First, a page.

|Home||Chapter 3: Stoichiometry: Calculations with Chemical Formulas and Equations|
The chapter begins with an examination of chemical equations and how they are balanced. We will then consider some simple kinds of reactions, including combustion reactions. To gain some understanding of the quantitative significance of chemical formulas and chemical equations, we next consider atomic and formula weights and the mole concept. Finally, we will consider how the mole concept can be used to determine chemical formulas and to determine the relative quantities of reactants and products involved in chemical reactions.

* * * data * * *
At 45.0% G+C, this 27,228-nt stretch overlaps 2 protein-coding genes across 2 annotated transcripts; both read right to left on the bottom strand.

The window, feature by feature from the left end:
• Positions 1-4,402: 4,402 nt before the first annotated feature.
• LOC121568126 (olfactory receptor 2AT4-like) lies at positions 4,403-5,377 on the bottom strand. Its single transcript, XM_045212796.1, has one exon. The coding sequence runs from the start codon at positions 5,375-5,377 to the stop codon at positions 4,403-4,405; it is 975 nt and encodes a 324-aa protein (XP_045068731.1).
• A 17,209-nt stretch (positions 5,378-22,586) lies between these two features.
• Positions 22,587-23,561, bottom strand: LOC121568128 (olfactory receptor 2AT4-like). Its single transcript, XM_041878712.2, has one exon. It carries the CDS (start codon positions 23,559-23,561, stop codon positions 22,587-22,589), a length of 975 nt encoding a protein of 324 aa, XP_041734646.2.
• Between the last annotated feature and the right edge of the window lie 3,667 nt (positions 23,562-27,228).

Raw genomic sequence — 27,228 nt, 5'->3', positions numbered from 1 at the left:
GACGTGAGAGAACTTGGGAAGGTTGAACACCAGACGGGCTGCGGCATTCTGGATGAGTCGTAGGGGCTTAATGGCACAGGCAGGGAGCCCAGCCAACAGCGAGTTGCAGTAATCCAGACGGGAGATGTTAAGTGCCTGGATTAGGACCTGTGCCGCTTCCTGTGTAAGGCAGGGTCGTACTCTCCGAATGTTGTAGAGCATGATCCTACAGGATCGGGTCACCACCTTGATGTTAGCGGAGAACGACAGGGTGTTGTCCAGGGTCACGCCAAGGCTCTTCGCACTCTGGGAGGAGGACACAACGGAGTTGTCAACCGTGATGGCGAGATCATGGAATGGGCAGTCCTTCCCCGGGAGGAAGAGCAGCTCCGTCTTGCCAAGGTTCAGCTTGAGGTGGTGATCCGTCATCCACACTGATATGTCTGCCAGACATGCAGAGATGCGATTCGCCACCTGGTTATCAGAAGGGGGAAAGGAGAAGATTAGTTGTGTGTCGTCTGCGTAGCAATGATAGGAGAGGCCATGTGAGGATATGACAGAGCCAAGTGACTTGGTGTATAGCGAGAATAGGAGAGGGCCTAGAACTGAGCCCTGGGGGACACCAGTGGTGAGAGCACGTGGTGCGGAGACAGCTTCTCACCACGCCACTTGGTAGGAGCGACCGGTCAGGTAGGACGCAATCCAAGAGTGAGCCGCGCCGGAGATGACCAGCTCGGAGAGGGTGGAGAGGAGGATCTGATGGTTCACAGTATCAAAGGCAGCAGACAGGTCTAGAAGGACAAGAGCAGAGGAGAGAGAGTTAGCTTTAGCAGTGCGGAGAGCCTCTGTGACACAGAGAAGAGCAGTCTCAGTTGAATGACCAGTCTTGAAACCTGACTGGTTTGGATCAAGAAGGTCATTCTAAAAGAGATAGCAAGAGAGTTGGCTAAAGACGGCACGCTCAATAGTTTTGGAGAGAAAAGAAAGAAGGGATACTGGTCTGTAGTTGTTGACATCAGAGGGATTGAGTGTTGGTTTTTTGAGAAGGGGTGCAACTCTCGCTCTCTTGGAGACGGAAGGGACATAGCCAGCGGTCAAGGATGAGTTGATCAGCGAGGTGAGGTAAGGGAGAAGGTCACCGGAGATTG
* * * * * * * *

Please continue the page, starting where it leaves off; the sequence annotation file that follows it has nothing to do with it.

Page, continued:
The quantitative nature of chemical formulas and chemical reactions involves an area of study known as stoichiometry (pronounced stoy-key-OM-uh-tree), a name derived from the Greek stoicheion ("element") and metron ("measure"). Stoichiometry is an essential tool in chemistry. Such diverse problems as measuring the concentration of ozone in the atmosphere, determining the potential yield of gold from an ore, and assessing different processes for converting coal into gaseous fuels all involve aspects of stoichiometry. What we learn in this chapter forms a foundation of much of the chemistry that we encounter in later chapters and in the laboratory portion of the course.